Garlic is a hardy perennial vegetable. There are two main types of garlic, softneck and hardneck (sometimes called “stiff neck”) forms. Softneck varieties generally produce more cloves per bulb and store longer than hardneck types. Hardneck garlic produces a stiff central flowering stem, while softneck varieties generally do not produce this stem, making the leaves more suitable for braiding. Hardneck varieties are generally more cold tolerant than softneck types and are often considered “gourmet” garlic.
Elephant garlic is a large, mild type of garlic that produces a large bulb with very few, large cloves. It is actually more closely related to leeks than to garlic. Elephant garlic is somewhat less hardy than standard garlic and can sometimes develop a sharp or bitter flavor when grown in extremely cold climates.
How to Plant
Garlic needs fertile, loose, well-drained soil with lots of organic matter and a pH between 6 and 7.
The best crops of garlic are planted in the fall and harvested in summer the following year. Garlic survives bitterly cold winter underground, grows quickly when the weather warms in the spring and makes bulbs in the summer. In northern areas, plant cloves in fall 4 to 6 weeks before the ground freezes. This gives the plant time to develop roots and gives plants a head start on growth. Where winters are milder, garlic can be planted from October through January.
Garlic can also be planted in spring, as soon as the soil can be worked. Growth will generally not be as vigorous as fall planting, and harvest will be reduced and somewhat later. In short season areas, if bulbs are not large in size the first summer, a second season of growth may be needed.
Before planting, separate garlic bulbs into individual cloves. Sow individual cloves with the root or blunt end down and the pointed end up. Where winters are mild, plant cloves 1 inch deep. In cold areas, plant them 2 to 4 inches deep. Space the cloves 4 to 8 inches apart. (The exception is Elephant Garlic which is sent as large, individual clove and should be planted 4 to 6 inches deep and spaced 8 to 10 inches apart).
Mulch the garlic rows lightly immediately after planting. Garlic has no problem growing through an inch of mulch in spring. Mulch also helps to reduce weed problems. In cold areas, mulching with an additional 4 to 6 inches of chopped leaves or straw will keep the soil warmer so the root growth can continue longer.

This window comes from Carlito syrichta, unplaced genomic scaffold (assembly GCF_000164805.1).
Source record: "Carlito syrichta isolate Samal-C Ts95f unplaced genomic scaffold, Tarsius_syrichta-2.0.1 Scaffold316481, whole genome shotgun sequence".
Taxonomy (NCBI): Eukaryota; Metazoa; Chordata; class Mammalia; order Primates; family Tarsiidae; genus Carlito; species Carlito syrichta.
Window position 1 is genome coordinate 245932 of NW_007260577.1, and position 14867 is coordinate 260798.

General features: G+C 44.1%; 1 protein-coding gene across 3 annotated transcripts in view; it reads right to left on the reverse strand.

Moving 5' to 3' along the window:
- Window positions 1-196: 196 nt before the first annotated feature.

In spring, fertilize moderately with a high nitrogen fertilizer. Garlic is shallow rooted so it benefits from several fertilizer applications through the season. Once bulbs begin to form, discontinue fertilizing to get the best quality bulbs. Keep the soil moist during the growing period, but water less frequently as harvest approaches to avoid molding and staining, plus the bulbs will store better.
Garlic does not compete well with weeds, so ensure that weed control is good during the season. When cultivating to remove weeds, be careful and cultivate only shallowly, as garlic roots do not penetrate the soil deeply. Maintaining mulch around the plants will help to reduce weed problems.
When there are still 4 to 6 green leaves remaining on the plant, check the bulbs to see if they are ready to harvest. Each leaf represents a layer of skin on the bulb, so if there are no green leaves when you harvest, the result may be exposed cloves with no skin layers covering them. Loosen soil with a fork to remove bulbs, brush off the soil and move them out of direct sunlight. They may be either tied in small bundles and hung up to dry in a cool, shaded, well-ventilated location or spread out in single layers on screens or slatted shelves. After curing for 2 to 3 weeks, hang the dried bunches in a cool, shaded location. You may also cut the stalks off 1/2 inch above the bulb and store them in mesh sacks with good air circulation on all sides.
Perfect storage conditions are 45 to 55 degrees F. at 50% relative humidity. Storage below 40 degrees F. actually makes garlic sprout.